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"Making an OODA Loop Time Competitive IGYG game" Topic


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Wolfhag12 Mar 2020 10:08 a.m. PST

What makes the OODA Decision Loop and "time competitiveness" a better portrayal of the action in 1:1 combat?
Because it allows players to compete head-to-head in a simultaneous game time environment with more reliance on their decisions and less on the dice and abstracted rules. The OODA Loop is natural and replaces traditional game rules which speed up the game and makes it easier to play.

In a time competitive game, I GO before YOU GO because I'm faster. You don't need any other rules.

"Whoever can make and implement his decisions consistently faster gains a tremendous, often decisive advantage. Decision-making thus becomes a time competitive process and timeliness of decisions (OODA Loop) becomes essential to generating tempo."
Tactical Decision Making, Marine Corps Doctrinal Publication 1, Warfighting

Why would you want to use this to replace other game systems?
A time competitive game creates more of a real-time head-to-head game environment with less left to chance and more to the unit crew type and player decisions. Weapons platforms perform using their real rates of speed, rates of fire, reload times and turret traverse speeds with a minimum of abstractions. With all units being on the clock the timing of actions is portrayed in a smoother manner without needing initiative, unit activations, movement points, or opportunity fire rules

If you want a better understanding of "Playing the Loop" read this 3-page detailed explanation:
link

Timing and the clock: You can't really simulate timing through the loop unless you are using a clock to measure the seconds and minutes. The game uses one second turns to measure how long an order will take to execute and what time in the future it will occur (Act in the loop). As the clock ticks second to second (not in real human time, a player moves the second hand for each turn) all units that are scheduled to shoot at that time do so and loop back to Observe and decide on their next action and how long it will take to execute. If there are no actions for the current turn the clock ticks to the next second.

Example: If a player decides to shoot at 1:03 and it will take 12 seconds he shoots when the clock reaches 1:15. Of course, during those 12 seconds, anything can happen, including him being knocked out before he shoots. All units are "on the clock" acting within their own OODA Loop.

Timing and Initiative: Using the second-to-second timing of all of the unit decision loops on the playing surface, the initiative is now determined by who gets through their loop first, not by an arbitrary or a random rule. All loops and actions are synchronized on a turn-to-turn and second-to-second basis. Your (the player) actions and decisions "seize" the initiative from the enemy by staying on the offensive by being inside his loop using your timing strengths against his weaknesses.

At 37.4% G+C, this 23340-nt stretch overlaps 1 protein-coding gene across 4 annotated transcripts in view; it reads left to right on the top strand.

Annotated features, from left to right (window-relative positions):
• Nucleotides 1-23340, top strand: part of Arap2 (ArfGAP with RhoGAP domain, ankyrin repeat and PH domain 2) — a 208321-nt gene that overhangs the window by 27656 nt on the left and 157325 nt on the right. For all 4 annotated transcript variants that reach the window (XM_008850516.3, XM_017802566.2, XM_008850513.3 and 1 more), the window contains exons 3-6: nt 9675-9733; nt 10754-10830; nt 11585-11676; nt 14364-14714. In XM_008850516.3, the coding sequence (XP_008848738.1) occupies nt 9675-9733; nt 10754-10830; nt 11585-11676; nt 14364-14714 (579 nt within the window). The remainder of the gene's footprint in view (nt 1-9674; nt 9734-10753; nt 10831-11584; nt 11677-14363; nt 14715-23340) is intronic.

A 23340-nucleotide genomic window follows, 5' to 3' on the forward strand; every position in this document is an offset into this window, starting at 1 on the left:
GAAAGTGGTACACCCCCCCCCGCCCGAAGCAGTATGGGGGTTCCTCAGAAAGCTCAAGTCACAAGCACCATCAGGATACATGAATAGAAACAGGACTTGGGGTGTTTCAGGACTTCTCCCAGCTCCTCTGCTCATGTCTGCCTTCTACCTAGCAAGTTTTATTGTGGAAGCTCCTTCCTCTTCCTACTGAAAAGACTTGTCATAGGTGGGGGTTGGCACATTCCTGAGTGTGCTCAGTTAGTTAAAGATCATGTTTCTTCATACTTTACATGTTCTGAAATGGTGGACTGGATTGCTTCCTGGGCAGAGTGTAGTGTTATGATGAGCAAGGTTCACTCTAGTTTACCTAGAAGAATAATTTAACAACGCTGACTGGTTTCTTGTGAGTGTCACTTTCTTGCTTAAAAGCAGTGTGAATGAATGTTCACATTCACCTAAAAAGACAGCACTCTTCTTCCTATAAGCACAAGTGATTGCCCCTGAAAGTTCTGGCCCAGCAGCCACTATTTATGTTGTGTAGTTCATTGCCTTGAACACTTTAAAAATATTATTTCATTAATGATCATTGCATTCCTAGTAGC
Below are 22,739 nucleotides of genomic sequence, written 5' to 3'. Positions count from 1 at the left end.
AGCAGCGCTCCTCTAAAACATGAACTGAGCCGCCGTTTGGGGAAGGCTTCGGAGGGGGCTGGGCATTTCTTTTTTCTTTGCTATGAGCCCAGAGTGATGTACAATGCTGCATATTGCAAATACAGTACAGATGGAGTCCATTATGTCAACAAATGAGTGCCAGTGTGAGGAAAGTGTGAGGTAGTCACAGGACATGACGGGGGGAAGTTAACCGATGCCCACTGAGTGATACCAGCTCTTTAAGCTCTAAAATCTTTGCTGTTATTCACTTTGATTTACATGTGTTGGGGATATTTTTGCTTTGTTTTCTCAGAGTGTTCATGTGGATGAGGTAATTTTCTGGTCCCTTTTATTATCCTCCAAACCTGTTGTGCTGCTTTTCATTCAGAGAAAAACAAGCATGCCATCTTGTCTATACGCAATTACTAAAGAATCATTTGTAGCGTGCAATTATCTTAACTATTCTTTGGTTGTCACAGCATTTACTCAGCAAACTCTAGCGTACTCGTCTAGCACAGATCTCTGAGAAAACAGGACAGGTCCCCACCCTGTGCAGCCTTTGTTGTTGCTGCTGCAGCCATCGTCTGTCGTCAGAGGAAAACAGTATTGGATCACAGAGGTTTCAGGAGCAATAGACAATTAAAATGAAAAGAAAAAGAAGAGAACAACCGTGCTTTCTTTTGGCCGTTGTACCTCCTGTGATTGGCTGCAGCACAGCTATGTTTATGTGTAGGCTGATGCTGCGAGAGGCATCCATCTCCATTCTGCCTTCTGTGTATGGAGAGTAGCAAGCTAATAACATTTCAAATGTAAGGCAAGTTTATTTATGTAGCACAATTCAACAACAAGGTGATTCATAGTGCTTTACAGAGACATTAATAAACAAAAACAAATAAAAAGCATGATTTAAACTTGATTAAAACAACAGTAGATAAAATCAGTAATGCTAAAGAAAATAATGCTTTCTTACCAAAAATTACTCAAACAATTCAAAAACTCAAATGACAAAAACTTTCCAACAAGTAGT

There are many historic variables in a tank-tank engagement. The simplest form would be like this to create your own game environment.

You "create" your vehicle/tank based on historic values like speed/pivot rate, turret traverse, and rate of fire.

Engaging a new target:
When reacting to engage a new target with a first shot roll a D6 + a modifier based on the tank's historic turret traverse rate. Maybe +3 for 30 degrees per second, +4 for 20 degrees, +7 for 10 degrees or for assault guns pivoting. Maybe +2 for poor crews and a -2 for good crews, no change for average crews. Being buttoned-up would be +4 turns. Use whatever values you feel are realistic and will work.

Player Risk-Reward Decision: You could shoot one turn sooner with one negative hit modifier or two turns sooner with two negative modifiers. This would deliver a somewhat historic first shot engagement time of 5-15 seconds and with it being somewhat variable it creates some suspense and Fog of War as your opponent is never sure when you'll get through your loop to shoot.

Use whatever gunnery rules you want. When a unit Acts/shoots will depend more on the crew type and the player's decision to trade decreased accuracy for increased speed than a random die roll or luck.

The OODA Loop: Immediately after performing an action the player is back to Observe. Immediately after shooting he can place a movement marker to move (Shoot & Scoot), engage the same target with a follow-up shot (see below) or a new target like above. There is no activation, initiative, opportunity fire rules or an order phase.

The follow-up shots would depend on the guns historic rate of fire and reload time. At 6 rounds per minute that's every 10 seconds/turns. Good crews would use 8 seconds and poor crews 12 seconds. You could shoot one turn sooner with one negative hit modifier or two turns sooner with two negative modifiers using whatever gunnery rules you like. That's between 6 and 12 seconds.